Reflections on ALA 2015, San Francisco

San Francisco proved an interesting place to be as over 16,000 American Library Association’s (ALA) 2015 conference participants converged on the city along with an expected 1 million visitors there for the San Francisco Pride festivities. Being that the U.S. Supreme Court had recently passed their historic vote legalizing same sex marriage, the mood was quite jubilant. I heard over and over how ironic and exciting it was that we were co-located in San Francisco during such an important time in history.

Moscone Convention Center gets in on the San Francisco Pride festivities.

Bookmobiles joined the San Francisco Pride Parade.

As I reflected on the week, I found that the sense of historic importance was not just in the events occurring around us, but also in the major milestones the librarians I spoke with were achieving. Many shared the sentiment that it is an exciting time to be in the library industry with all the new opportunities arising. The ALA 2015 theme of ‘Transforming Our Libraries Ourselves’ was a very apt way to describe the “can do” approach that librarians take to meeting the challenges that they encounter every day.

There was no shortage of interesting sessions to attend or things to see and do. More than once I heard librarians lamenting that there were so many great sessions and they really wished that they could be in multiple places at once.

Top 3 Observations from ALA 2015:

ALA 2015 Show Floor
ALA 2015 Show Floor

1. The library is emerging as a center for innovation.

Based on the number of programs devoted to the subject, the number of people indicating that they were interested in and the amount of space on the exhibit floor devoted to creation or innovation in some way, shape or form, it was clear this is a subject that is top of mind. What I found interesting was how the concept has expanded and changed over time.

It’s not just focused around makerspaces with 3-D printers or a digital media lab. The technology aspect is still important, but creation and innovation is becoming more purposeful and extending to business development, hands-on learning and general library operations. The really cool thing is that this movement is equally important to public, school and academic libraries. However, the execution is individualized to the differences in each community.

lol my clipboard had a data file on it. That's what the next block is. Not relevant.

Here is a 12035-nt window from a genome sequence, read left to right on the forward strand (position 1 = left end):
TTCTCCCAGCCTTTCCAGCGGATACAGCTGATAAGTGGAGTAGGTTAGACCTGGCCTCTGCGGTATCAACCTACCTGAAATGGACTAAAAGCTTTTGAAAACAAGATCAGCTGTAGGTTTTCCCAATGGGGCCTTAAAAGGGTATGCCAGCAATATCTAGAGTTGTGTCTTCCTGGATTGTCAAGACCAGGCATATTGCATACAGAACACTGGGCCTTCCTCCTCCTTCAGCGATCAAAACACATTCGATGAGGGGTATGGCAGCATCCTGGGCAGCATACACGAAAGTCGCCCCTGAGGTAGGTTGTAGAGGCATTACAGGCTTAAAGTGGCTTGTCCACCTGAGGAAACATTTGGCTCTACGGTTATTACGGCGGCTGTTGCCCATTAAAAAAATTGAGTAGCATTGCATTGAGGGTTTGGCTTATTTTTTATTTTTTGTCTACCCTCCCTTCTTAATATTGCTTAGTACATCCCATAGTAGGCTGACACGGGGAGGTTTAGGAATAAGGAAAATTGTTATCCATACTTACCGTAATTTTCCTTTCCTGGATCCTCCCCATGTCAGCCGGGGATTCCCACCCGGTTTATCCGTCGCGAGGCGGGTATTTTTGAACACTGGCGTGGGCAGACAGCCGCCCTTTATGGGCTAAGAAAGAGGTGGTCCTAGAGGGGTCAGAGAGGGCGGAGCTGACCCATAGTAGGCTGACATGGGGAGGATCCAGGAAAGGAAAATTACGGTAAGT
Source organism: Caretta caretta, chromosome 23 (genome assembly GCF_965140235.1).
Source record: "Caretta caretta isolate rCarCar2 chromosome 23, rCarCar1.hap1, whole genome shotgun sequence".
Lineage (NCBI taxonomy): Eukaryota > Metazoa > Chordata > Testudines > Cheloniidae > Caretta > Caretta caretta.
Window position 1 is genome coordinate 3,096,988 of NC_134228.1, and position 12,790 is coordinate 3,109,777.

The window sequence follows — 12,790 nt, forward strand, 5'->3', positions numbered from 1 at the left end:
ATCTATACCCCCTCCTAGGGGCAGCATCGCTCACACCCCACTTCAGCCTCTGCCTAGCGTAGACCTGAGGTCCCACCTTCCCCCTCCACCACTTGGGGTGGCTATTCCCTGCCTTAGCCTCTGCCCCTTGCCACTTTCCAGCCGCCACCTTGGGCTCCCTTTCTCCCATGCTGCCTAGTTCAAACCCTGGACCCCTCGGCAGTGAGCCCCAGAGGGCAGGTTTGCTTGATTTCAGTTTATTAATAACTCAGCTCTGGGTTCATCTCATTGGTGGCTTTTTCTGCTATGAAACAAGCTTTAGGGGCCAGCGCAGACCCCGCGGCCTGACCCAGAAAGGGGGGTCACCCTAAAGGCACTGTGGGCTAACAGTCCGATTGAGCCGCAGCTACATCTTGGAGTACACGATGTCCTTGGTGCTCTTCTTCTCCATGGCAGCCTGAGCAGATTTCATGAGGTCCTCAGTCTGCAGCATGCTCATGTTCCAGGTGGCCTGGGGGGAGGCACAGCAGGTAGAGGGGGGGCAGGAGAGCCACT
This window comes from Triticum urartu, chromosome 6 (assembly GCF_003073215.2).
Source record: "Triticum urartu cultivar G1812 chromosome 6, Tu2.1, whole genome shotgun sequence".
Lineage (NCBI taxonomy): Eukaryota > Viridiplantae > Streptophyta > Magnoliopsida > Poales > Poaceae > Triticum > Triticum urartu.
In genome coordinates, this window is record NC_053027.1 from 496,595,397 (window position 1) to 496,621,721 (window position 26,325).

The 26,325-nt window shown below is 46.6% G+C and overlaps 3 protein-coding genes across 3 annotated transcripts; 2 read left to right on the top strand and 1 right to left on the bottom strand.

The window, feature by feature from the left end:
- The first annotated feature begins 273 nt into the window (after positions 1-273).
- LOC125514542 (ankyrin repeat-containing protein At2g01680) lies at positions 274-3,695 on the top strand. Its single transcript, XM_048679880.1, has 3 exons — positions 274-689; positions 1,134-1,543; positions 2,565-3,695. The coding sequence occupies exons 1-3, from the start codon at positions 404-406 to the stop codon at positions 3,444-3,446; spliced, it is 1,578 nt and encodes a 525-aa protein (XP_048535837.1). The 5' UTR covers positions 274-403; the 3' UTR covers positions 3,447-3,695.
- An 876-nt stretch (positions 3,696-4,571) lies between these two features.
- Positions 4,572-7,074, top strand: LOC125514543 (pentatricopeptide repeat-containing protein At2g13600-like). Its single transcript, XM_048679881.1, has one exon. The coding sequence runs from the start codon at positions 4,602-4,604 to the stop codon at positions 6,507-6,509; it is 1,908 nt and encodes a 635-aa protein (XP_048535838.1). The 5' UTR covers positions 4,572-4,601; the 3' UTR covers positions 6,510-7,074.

2. More meaningful data is becoming an important part of supporting the library mission.

Whether it be a session on collecting and utilizing data, new ways to measure success or ethical and legal responsibilities surrounding data collection, this was another area that was a hot topic. Libraries are definitely starting to understand the power of data in obtaining funding and community buy-in. More effort is being put into discovering the most meaningful measurements and using that information to better share the library’s story. Libraries that begin rethinking their metrics and using them more effectively often transcend mere survival and are experiencing growth in their funding, services and image in the community.

3. Learning and literacy are still central to the library.

While libraries aren’t usually considered formal learning institutions, they are certainly places where informal learning is occurring and is encouraged. Numerous examples were highlighted during the week where different types of libraries and other community organizations were collaborating to best utilize the skills and assets that each could provide not just around reading literacy, but all types of literacy. In schools, librarians were working hand-in-hand with classroom teachers to support curriculum and technology needs.

Several ALA 2015 sessions focused on improving the literacy of our youngest learners through programs such as 1,000 Books Before Kindergarten or Every Child Ready to Readprograms that can often best be implemented through the public library. Other programs reach the other end of the spectrum and are focused on improving literacy in English-language learners or keeping minds sharp for our senior population.

It is clear librarians are a warm and caring lot and are doing everything in their power to forge relationships and maintain relevancy in their communities. As always, ALA 2015 was a productive conference full of learning, exploration, sharing and forging ahead to transform libraries everywhere.

For more insight into some for the specific sessions from the conference, ALA has a collection of information available on their conference site that is provided courtesy of American Libraries Magazine.

Also be sure to check out the engaging ideas and solutions that were served up at the Demco booth at ALA 2015 and the post show highlights photo gallery. I can tell you Demco’s resident magician was fascinating to watch.


Janet Nelson

Janet Nelson

Janet is the former Director of Library Engagement and Solutions at Demco. She managed and developed relationships with key industry leaders to understand changing library trends and services.